As a result of the growth of the ruble by 11% against the US dollar since the beginning of the year, Bloomberg has named Ruble the world’s best-performing currency.
- EXPLOSIVE: Here’s what was uncovered in Hunter Biden’s iCloud Hack
- MAJOR PEER REVIEWED STUDY: Moderna Vaccine Increases Myocarditis Risk By 44 Times In Young Adults
- MUST READ: High Level International Bankers Simulate The Collapse Of Global Financial System
- BIG STORY: Wuhan Lab Isolated Monkeypox Strain In 2020
- EXPLOSIVE: Ukraine Biolabs Used Fever Carrying Mosquitoes To Spark Dengue Pandemic In Cuba
According to Bloomberg, the Russian ruble has outperformed 31 major currencies in terms of growth since the start of 2022, making it the world’s best-performing currency.
The ruble has gained more than 11% against the US dollar since the beginning of the year, according to the publication. On the international currency market, the ruble exchange rate has risen even faster, by almost 12% so far.
On May 12, the exchange rate plunged to 63 rubles per dollar, the most since February 2020, and 65 rubles per euro, the highest in nearly five years, during trading on the Moscow Exchange.
In terms of dynamics, the Russian ruble has surpassed the Brazilian real, which has also experienced tremendous increase of over 9%. The Mexican peso is in third place in the best-performing currency rating, with a 1% increase against the US dollar.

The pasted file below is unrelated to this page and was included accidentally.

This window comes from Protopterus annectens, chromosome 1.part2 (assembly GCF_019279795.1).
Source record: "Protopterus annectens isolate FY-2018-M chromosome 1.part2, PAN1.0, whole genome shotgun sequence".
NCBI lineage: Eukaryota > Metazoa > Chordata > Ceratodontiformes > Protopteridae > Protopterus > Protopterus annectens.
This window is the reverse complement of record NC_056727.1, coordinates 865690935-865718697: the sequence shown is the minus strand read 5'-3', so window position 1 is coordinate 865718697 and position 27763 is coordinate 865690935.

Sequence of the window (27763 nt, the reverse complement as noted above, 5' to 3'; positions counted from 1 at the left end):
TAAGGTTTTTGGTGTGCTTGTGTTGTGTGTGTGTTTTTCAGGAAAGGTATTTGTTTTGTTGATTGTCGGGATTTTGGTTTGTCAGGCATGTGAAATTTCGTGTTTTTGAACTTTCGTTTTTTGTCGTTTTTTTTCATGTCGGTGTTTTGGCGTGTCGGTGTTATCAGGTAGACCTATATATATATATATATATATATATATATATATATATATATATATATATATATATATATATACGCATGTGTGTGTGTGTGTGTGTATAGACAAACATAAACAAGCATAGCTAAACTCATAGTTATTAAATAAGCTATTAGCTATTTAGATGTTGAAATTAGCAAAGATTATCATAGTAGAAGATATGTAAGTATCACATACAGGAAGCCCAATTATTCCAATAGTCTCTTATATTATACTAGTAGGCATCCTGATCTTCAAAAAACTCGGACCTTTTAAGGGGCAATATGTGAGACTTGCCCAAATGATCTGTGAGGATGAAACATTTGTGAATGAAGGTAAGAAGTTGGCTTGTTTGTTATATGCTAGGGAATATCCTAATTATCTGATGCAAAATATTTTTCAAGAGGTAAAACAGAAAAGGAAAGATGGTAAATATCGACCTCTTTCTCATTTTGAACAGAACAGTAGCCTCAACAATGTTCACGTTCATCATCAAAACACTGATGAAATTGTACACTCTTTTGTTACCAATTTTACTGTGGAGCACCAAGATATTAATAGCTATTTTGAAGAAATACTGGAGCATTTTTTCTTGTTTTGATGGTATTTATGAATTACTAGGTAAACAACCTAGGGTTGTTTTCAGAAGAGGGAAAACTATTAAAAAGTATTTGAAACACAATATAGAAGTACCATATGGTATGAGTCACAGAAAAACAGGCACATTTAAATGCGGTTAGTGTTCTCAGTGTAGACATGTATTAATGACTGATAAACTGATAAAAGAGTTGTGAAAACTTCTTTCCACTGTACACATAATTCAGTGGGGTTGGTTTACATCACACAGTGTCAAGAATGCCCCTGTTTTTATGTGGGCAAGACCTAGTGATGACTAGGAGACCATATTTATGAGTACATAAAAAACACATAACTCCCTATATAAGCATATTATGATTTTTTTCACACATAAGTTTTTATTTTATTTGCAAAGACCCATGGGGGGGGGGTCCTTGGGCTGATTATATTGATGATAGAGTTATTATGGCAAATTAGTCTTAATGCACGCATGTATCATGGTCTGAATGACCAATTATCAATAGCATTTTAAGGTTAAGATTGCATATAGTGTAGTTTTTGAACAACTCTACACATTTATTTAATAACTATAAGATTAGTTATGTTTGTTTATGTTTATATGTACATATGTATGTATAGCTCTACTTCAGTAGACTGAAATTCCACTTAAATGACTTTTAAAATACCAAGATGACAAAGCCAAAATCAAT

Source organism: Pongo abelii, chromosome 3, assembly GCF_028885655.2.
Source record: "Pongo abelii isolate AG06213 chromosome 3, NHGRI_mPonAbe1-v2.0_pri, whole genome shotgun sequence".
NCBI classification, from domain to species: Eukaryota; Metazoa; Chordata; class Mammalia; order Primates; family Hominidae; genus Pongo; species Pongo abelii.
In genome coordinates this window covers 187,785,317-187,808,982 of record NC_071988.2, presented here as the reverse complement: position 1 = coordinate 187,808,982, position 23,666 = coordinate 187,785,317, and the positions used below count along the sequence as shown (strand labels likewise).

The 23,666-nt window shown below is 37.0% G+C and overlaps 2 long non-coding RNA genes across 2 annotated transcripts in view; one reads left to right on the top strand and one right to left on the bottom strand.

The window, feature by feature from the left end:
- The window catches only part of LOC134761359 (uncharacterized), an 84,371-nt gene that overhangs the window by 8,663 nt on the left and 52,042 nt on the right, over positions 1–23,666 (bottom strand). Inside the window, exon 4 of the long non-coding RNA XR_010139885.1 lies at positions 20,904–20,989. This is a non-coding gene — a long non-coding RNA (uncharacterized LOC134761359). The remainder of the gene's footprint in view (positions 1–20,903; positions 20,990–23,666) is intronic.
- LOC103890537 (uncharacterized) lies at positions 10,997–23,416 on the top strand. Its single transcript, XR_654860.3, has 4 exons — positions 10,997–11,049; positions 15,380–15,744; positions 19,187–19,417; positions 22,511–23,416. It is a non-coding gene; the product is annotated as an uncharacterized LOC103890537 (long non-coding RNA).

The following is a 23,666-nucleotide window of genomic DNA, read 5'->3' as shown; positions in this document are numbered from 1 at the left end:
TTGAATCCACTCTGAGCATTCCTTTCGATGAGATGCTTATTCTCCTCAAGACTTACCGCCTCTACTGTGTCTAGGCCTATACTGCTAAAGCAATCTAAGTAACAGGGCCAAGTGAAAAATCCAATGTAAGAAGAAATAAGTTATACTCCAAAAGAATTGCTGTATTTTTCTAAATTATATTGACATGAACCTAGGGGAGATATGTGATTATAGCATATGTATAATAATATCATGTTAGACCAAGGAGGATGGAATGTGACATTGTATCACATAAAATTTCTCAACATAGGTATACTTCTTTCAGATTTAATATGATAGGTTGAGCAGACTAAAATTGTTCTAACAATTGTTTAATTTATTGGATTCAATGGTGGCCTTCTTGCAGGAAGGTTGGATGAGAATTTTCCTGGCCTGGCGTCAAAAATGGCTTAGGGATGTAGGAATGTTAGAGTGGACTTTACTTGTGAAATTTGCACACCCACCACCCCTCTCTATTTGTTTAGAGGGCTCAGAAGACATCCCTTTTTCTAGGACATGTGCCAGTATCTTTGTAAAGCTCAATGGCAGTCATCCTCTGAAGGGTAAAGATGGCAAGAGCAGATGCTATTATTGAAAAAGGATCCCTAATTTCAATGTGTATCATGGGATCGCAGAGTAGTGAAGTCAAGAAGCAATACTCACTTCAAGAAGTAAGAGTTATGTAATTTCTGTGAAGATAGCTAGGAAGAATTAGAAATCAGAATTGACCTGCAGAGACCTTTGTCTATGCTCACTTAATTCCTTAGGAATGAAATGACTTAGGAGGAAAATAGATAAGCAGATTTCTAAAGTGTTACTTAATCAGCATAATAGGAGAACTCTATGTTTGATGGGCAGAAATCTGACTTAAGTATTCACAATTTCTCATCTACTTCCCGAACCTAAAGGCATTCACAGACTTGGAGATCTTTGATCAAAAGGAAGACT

Subscribe to GreatGameIndia
In March, the ruble hit new lows against the dollar and the euro when the US and its allies placed harsh economic sanctions on Russia over the Ukraine war.
However, once the government implemented a series of support measures, the Russian ruble began to gain substantially and has been rising since then. The Russian Ministry of Finance has ordered Russian exporters to sell 80 % of the total of their foreign exchange earnings, in addition to imposing temporary capital controls. The creation of a ruble-based mechanism for gas export payments also contributed to the stabilization of the ruble by increasing the currency’s availability on the market and increasing demand.
Some Western analysts, according to Bloomberg, believe the ruble’s rise is artificial. According to the article, “some strategists” believe that “the rally isn’t credible as many currency-trading shops have stopped dealing in the ruble on the grounds that its value seen on monitors is not the price it can be traded at in the real world.”
Other countries, including Turkey and Argentina, have lately implemented capital controls but have not had the same success as Russia, according to Bloomberg. The Turkish lira has lost 13% against the dollar since the beginning of 2022, while the Argentine peso has lost 12.3 %.